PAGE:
Today is Friday, so it's the perfect time to talk about Follow Friday. In case you don't know, Follow Friday is the name given to a Twitter update that suggests people to follow on Twitter. For example, if you know someone who shares valuable social media tips, you might post a Tweet like this one. Or if you know someone who Tweets about how to take good photographs, you might post a Tweet like this.
Compare those Tweets to Tweets that contain a long list of people to follow, like this one. I like those people and their Tweets, but I have to remember that I'm not Tweeting for me. I'm Tweeting for my followers. And when my followers see that Tweet, it will be completely useless to them.
Who will click on all of those people's Twitter handles to investigate whether or not they should follow them? Not! So help your followers and friends out on Follow Friday by doing these simple things.
One person per follow Friday. As @NanasGiftNook said in reply to my Tweet about this issue, it takes additional time to Tweet a Follow Friday that includes just one person, but you get what you give, right? Are you on Twitter to add value or not? It takes time to add value, right?
If you invest your time to inform your followers, they will invest their time listening to you.
Now, you could include two or even three people in a Follow Friday Tweet, as was done in this Tweet. (Thanks Beth!) That's obviously better than a long list, and it does say that the people included “know business,” but that still doesn't say much. What do those people know about business? How to start one? How to market one? How to sell one? How to blog for one?
Sharing more specifically why you think your followers should follow someone is much more effective at helping people decide whether to make the follow.
Are people you recommend worth a full 140 characters? Using them increases your influence quotient while also helping your followers make good Twitter decisions.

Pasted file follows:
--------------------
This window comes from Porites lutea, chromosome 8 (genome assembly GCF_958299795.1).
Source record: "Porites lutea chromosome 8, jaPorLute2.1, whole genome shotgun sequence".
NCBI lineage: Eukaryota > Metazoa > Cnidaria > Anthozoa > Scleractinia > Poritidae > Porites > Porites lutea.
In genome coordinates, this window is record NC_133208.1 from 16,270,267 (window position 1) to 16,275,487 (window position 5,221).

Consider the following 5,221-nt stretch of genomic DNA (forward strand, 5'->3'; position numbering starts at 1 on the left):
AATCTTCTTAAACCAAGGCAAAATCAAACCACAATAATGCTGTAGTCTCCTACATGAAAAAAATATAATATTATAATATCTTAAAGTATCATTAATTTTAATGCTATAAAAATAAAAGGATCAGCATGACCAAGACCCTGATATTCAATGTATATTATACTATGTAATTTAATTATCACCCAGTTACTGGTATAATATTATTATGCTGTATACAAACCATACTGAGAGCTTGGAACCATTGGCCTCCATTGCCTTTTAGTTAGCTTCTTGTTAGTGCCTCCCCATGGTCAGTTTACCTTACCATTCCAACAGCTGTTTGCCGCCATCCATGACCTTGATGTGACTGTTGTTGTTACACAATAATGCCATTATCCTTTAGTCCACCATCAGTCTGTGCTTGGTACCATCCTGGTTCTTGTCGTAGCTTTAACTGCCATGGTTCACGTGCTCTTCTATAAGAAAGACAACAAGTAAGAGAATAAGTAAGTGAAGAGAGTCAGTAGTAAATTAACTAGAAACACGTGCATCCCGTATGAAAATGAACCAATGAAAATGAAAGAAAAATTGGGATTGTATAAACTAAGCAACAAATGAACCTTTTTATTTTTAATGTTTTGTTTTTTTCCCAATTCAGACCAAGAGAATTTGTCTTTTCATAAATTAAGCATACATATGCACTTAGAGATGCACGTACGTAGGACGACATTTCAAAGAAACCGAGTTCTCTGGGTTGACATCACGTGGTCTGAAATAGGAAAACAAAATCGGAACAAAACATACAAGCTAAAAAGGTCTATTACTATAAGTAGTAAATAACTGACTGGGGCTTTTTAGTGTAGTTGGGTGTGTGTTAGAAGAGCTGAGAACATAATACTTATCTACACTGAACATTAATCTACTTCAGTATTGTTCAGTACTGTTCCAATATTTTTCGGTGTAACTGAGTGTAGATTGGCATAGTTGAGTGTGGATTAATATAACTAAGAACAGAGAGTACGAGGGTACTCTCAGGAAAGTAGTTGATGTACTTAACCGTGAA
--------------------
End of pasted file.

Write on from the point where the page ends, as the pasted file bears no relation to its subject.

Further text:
Use hashtags. Use hashtags in your Follow Friday so that people who use hashtags to follow topical discussions on Twitter can learn about a new person who shares their interests. This is a great way to increase your Twitter connections because if someone sees that you are connected to someone they might be interested in following, they may be more likely to follow you since you made the connection for them.
When you add more value, you get more value!
Be helpful, really helpful. A follow Friday with a long list, followed by a note that says something like, “Great peeps!” (like this one) are not only useless to your followers, but they're useless to the people you are recommending. A Tweet telling people to follow 8 people is just not helpful. In fact, @SironaSprings says she ignores them completely. (She's not the only one!)
So if you really want to help a friend or business colleague on Twitter, pretend you're at a networking meeting and you want to introduce the group to your friend. You wouldn't include her name in a long list. Instead, you'd introduce her by name and give people an idea of why they should listen to what she has to say.
Follow Friday is a great tool, but like anything else, it's only useful if you make it that way. Taking the bit of extra time (and it shouldn't take you too much time to type 140 characters!) to better inform your followers and help the person you are recommending comes back to you in the form of increased social capital and more influence, which leads to more opportunities to connect and do business with people who can make a difference in your life.
To sum things up, SavonFaire said this about this method of using Follow Friday: “I like your more informative #FF posts. I will definitely consider that in the future. Makes sense to include more info!”
Question: What do you think? Do you take the additional time to add value to your Follow Friday Tweets? Why or why not?